Some people in Toronto are quick to make judgments about people whose criminal charges are dropped because of technicalities. Some think that the technicality was the only thing that would have prevented a conviction; others see no reason why someone accused of a crime should be freed because of a police or court mistake. The truth of the matter is, however, that these technicalities are important protections for anyone charged with a crime, whether he or she is innocent or guilty.
For individuals charged with driving while impaired, there is a requirement that police and courts get the defendant to trial relatively quickly. The Supreme Court of Canada has ruled that up to 10 months of delay is still acceptable, but not much longer than that. Without a rule like this, defendants have no real expectations of when they will go to trial, when their lives will return to normal or when they can say that they are no longer criminal suspects.
Toronto has seen a number of driving while impaired cases thrown out after unacceptable delays. One Ontario court justice has been quite vocal in denouncing police and the courts for causing the delays. One of the primary reasons for delay appears to be making available police recordings of blood alcohol tests.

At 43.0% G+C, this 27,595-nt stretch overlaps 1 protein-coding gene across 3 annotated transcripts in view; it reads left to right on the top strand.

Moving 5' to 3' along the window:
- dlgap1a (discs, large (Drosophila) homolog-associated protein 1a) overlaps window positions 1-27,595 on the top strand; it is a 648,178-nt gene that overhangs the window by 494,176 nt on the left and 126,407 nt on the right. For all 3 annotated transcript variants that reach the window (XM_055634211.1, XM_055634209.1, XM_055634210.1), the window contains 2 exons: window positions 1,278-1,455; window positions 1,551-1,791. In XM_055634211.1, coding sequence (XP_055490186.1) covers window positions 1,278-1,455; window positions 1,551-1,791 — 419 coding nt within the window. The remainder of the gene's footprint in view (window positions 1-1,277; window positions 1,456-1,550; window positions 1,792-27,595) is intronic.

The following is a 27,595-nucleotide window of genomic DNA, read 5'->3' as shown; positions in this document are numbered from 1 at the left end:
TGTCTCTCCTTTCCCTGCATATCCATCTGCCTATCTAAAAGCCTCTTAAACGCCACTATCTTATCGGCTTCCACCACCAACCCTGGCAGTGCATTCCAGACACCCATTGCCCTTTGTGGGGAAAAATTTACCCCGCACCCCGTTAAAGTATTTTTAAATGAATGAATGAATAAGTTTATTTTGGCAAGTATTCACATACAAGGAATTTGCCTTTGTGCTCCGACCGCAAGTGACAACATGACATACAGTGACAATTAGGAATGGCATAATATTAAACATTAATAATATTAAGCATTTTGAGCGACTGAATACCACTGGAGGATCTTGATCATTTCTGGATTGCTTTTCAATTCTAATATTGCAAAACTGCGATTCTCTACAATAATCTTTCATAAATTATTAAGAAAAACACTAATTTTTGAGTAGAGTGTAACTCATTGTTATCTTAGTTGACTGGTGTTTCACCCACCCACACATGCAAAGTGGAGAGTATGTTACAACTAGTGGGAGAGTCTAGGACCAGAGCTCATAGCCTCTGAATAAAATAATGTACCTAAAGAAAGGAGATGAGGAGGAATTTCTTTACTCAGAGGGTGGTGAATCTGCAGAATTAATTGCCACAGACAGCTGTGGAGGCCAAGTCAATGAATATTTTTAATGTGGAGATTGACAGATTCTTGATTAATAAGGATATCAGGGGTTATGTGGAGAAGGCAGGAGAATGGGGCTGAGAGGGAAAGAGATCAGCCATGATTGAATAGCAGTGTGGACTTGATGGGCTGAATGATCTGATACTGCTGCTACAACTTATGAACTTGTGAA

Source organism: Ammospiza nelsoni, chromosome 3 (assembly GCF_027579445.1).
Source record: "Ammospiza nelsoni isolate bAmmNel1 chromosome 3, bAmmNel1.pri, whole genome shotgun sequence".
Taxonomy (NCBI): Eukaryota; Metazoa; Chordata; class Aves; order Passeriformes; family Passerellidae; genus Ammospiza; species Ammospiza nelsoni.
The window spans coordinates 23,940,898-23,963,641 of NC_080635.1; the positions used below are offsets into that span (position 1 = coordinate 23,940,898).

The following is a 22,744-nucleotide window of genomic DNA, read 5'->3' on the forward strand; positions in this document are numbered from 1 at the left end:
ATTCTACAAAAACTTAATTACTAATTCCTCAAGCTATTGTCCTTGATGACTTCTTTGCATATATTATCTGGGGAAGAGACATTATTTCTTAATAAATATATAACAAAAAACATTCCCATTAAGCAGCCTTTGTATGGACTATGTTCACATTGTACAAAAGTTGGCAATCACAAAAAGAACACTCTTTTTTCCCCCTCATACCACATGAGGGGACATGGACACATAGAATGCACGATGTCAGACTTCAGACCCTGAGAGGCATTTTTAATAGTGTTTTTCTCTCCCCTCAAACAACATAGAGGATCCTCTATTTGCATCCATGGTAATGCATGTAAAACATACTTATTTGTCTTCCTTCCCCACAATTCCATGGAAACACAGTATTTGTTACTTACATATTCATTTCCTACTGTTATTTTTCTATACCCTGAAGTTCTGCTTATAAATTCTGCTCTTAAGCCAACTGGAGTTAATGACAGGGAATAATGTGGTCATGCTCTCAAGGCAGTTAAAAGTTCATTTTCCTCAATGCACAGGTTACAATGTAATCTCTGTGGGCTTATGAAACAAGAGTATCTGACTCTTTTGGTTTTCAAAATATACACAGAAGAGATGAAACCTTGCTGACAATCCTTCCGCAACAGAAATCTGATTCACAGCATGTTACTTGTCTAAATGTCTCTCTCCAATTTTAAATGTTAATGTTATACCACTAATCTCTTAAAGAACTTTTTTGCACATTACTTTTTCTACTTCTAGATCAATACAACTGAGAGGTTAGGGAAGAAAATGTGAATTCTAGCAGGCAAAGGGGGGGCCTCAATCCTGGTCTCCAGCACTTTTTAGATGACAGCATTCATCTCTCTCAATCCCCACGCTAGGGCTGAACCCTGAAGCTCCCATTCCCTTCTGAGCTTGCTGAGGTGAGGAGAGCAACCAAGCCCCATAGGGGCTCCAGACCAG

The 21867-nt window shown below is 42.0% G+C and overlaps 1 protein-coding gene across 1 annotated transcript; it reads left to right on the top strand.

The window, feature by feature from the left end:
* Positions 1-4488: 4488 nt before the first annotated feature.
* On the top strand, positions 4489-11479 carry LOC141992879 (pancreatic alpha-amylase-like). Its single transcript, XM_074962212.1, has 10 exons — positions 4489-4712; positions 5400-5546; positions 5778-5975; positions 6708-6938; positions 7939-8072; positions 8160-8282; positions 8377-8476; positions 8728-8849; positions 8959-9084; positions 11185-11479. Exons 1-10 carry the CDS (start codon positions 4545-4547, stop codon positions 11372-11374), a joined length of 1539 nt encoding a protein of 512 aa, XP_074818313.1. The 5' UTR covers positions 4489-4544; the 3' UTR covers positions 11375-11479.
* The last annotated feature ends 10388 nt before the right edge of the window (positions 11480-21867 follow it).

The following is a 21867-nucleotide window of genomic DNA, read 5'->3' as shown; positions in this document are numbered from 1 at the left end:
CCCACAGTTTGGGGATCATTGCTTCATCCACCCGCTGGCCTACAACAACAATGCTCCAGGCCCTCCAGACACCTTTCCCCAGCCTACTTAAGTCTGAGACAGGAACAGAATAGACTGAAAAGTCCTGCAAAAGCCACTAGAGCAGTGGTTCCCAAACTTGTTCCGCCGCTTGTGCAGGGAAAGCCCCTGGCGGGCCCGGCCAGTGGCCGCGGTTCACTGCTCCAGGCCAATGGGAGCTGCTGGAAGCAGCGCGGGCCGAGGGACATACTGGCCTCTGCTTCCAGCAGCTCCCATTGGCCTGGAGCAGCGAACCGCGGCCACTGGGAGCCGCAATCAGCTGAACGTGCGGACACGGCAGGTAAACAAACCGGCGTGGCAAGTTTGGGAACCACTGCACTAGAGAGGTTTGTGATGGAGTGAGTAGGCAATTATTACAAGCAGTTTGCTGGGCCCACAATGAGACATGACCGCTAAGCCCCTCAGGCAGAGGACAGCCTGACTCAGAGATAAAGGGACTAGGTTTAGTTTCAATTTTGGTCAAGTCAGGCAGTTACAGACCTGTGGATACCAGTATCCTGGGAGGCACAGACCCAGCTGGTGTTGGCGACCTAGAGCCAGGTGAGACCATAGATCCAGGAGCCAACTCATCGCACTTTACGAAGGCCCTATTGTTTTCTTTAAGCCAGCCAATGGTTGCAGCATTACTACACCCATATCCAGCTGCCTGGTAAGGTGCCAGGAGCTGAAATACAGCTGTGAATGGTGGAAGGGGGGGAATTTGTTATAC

It is obvious that no one can or should be tried mere moments after an arrest, but there are certain rules in place that limit how long courts and police can delay before charges must be stayed or dropped. While the public may find these rules to be arbitrary or unfair, these same people would likely appreciate the protections the rule affords if they were charged with driving while impaired.
Source: MetroNews Canada, "Ontario judges criticize police, courts for delays," 16 Dec. 2013